Dijon’s tramway opened in 2012, has to lines totaling 20 km in length.

Tours’s tramway opened in 2013 and today the 29 stop system carries over 55,000 customers a day.

Reality Check

Transit rule number 1:

You got to have funding to build and operate a transit line.

The Mayors Council on Transit, is a little weak on this issue, especially after a mostly federal/provincial funded $4.6 billion grant to build 12.8 km of extensions to the Expo and Millennium Lines.

They also approved an increased of salary for TransLink’s CEO, by $111 thousand, to $517 thousand a year to keep him on board and not to abandon the current charade of transit planning. A persistent rumour had it, he wanted out of the “ship of fools“.

No wonder union bus drivers and maintenance workers want a hefty pay rise, the CEO got one!

A financial reality check is soon to hit the Mayor’s Council square in the face, and that is operating costs.

The era of free money is coming rapidly to the end and with mounting operational costs  (the 5.8 km Broadway subway will add about $40 million annually to TransLink’s budget) as aging infrastructure and higher wages will make current plans unobtainable.

That 2015 plebiscite result, where almost 62% of metro voters voted against additional funding for TransLink, hangs like an Albatross around regional mayor’s neck, today, I believe a larger percentage of people would vote against giving more money.

TransLink is held in high odor by more people than one would suspect.

TransLink’s financial ills are due to spending on needless ‘prestige’ projects and the public has had enough with this secret sociability planning and operating transit.

Scaling back transit expansion ‘off the table’: Mayors’ Council chair

Chris Campbell

 Burnaby Now

November 4, 2019

New Westminster Mayor and Mayors’ Council Chair Jonathan Coté says the idea of cutting back on transit expansion is “off the table.”

Unifor, the bus drivers’ union, has suggested scaling back transit expansion projects in order to pay for increases in a future drivers’ contract. The two sides are struggling to reach a new contract and drivers have been escalating job action.

Coté issued a statement Monday morning saying expanding transit service is crucial to Metro Vancouver.

“As Chair of the Mayors’ Council, I am disappointed that we have not been able to resolve the current labour dispute with Unifor,” he said. “It is disappointing to hear Unifor leadership suggest that bus expansion be scaled back in order to pay for their wage demands. Scaling back transit expansion in this region is completely off the table. With North American-leading ridership growth, a climate emergency and growing road congestion, now is not the time to slow down transit improvements. Cutting the funding used to buy additional buses and hire more bus drivers will also do nothing to improve the working conditions of our valuable transit operators.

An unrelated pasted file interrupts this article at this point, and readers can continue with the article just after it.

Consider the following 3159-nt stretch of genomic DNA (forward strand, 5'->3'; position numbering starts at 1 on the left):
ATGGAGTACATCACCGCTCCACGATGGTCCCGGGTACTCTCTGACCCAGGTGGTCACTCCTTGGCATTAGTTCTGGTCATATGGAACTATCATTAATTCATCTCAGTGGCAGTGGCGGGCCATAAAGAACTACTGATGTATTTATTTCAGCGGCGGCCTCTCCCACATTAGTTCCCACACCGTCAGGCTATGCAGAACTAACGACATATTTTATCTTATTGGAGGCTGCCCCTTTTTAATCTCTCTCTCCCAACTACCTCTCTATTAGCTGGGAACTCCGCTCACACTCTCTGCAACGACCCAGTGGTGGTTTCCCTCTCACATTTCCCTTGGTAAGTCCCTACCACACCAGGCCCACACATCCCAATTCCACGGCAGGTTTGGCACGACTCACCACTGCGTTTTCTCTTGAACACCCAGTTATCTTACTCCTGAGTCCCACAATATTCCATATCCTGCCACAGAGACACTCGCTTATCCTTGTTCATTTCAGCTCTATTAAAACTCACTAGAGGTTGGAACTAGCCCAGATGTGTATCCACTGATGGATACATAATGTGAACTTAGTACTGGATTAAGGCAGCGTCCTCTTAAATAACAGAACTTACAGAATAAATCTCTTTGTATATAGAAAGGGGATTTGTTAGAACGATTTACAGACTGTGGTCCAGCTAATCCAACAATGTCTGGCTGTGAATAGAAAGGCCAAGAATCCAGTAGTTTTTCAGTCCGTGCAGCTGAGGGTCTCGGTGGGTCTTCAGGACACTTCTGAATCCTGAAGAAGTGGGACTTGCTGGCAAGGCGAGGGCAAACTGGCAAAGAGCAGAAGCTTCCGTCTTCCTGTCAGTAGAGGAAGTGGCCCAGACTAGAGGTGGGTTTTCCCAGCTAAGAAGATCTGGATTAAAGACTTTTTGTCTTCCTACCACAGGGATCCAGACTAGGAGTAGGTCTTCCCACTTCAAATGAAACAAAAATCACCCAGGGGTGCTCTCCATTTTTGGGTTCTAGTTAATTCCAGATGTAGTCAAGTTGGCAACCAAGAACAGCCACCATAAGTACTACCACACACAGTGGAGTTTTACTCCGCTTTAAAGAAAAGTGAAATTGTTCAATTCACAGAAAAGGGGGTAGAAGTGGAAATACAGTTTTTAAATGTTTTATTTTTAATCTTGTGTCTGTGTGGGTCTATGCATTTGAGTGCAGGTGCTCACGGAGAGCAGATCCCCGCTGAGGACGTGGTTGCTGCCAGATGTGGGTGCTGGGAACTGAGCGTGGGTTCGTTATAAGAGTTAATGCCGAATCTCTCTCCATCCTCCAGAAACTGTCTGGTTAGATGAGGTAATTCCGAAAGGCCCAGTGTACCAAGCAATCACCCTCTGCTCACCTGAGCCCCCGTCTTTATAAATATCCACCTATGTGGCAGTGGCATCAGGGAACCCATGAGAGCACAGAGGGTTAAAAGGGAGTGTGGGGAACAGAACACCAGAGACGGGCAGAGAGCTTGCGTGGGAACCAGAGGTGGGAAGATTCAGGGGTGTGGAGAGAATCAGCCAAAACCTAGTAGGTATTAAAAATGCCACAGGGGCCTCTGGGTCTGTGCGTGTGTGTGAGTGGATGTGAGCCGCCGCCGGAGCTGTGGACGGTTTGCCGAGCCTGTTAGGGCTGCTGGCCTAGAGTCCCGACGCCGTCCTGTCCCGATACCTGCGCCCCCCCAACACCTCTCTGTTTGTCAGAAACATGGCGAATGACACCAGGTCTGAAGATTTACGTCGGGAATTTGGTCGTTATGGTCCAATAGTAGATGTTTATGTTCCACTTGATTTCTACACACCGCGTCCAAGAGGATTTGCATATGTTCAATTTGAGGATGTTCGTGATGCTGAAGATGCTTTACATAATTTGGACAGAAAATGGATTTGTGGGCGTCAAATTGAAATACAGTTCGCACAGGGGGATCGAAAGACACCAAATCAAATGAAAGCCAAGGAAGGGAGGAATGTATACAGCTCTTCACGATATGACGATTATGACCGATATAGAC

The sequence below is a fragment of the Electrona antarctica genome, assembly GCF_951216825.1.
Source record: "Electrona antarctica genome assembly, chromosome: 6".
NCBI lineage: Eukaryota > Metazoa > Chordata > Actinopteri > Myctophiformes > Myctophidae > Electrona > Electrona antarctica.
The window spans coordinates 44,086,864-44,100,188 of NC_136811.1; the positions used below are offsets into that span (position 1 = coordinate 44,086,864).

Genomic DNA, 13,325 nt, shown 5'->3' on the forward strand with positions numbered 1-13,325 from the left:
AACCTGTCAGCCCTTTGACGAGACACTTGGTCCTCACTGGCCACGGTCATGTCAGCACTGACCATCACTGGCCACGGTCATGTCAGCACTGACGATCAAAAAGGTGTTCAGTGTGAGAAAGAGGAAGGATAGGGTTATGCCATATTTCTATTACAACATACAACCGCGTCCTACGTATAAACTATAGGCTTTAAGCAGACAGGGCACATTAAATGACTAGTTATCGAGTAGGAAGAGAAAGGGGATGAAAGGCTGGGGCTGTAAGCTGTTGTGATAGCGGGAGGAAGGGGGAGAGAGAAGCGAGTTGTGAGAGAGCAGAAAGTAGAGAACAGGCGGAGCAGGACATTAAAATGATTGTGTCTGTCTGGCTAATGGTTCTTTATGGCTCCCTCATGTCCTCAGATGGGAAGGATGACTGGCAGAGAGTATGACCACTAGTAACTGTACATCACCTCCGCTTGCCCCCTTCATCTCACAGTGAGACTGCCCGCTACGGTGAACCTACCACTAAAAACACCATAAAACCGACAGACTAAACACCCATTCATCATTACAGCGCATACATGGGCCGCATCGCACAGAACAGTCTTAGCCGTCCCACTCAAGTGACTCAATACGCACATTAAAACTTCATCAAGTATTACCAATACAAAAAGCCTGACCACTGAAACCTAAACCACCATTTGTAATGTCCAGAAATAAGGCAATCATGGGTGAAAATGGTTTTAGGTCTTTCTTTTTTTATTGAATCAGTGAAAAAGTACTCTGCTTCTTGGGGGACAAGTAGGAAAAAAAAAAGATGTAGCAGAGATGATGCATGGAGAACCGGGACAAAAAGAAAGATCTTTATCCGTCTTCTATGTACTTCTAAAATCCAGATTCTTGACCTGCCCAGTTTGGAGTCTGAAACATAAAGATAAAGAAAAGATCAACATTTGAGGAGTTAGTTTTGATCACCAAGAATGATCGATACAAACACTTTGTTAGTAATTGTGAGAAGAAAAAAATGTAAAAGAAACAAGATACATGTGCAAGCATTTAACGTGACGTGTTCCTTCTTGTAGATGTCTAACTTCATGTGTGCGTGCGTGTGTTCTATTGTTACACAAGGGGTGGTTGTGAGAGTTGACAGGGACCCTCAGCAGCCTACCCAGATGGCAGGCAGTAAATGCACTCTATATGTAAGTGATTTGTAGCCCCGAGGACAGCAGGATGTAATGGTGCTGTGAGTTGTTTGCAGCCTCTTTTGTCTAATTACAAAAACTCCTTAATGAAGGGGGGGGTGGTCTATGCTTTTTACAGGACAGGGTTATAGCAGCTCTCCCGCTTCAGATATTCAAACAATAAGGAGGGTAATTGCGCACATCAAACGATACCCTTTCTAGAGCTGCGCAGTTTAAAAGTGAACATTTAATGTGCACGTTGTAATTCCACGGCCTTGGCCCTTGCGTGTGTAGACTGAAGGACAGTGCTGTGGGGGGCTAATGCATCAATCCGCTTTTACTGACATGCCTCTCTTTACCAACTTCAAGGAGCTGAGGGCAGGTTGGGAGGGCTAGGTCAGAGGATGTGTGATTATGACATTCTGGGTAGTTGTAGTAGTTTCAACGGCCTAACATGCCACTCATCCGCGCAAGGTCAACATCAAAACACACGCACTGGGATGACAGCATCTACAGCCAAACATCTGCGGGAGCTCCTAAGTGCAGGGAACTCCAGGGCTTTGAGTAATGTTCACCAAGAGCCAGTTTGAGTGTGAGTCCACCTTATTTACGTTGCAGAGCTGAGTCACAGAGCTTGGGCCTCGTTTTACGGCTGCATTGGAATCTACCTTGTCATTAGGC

“The Mayors’ Council has worked almost single-mindedly the past four years to improve and expand our transit network through its 10-Year Vision. Well over 90% of the bus service expansion we have approved in the first two phases of the Vision in 2017 and 2018 has been directed at our most overcrowded routes to provide more frequency and more passenger capacity. Over 20% of these service improvements is to add run-time to improve reliability for customers and recovery time for operators.

“If the Mayors’ Council were to roll back these bus service improvements in order to pay for what the union is asking, bus overcrowding would increase, which is exactly what union leaders claim they want to see reduced.”

Massey Tunnel Shit Show

Blunt title but it is time to be blunt, regional transit planning is a “shit show”.

Shit show: Noun, vulgar slang, US origin – a situation or event marked by chaos or controversy.

This aptly describes our regional transit planning, where politicians at all levels of government promote their pet transit theories and projects, using an extremely dishonest bureaucracy to carry out their wishes.

This costs money, an awful lot of money; this wastes timed, an awful lot of precious time; this costs planning paralysis and in the end politicians approve doing the same thing over again, hoping for different results.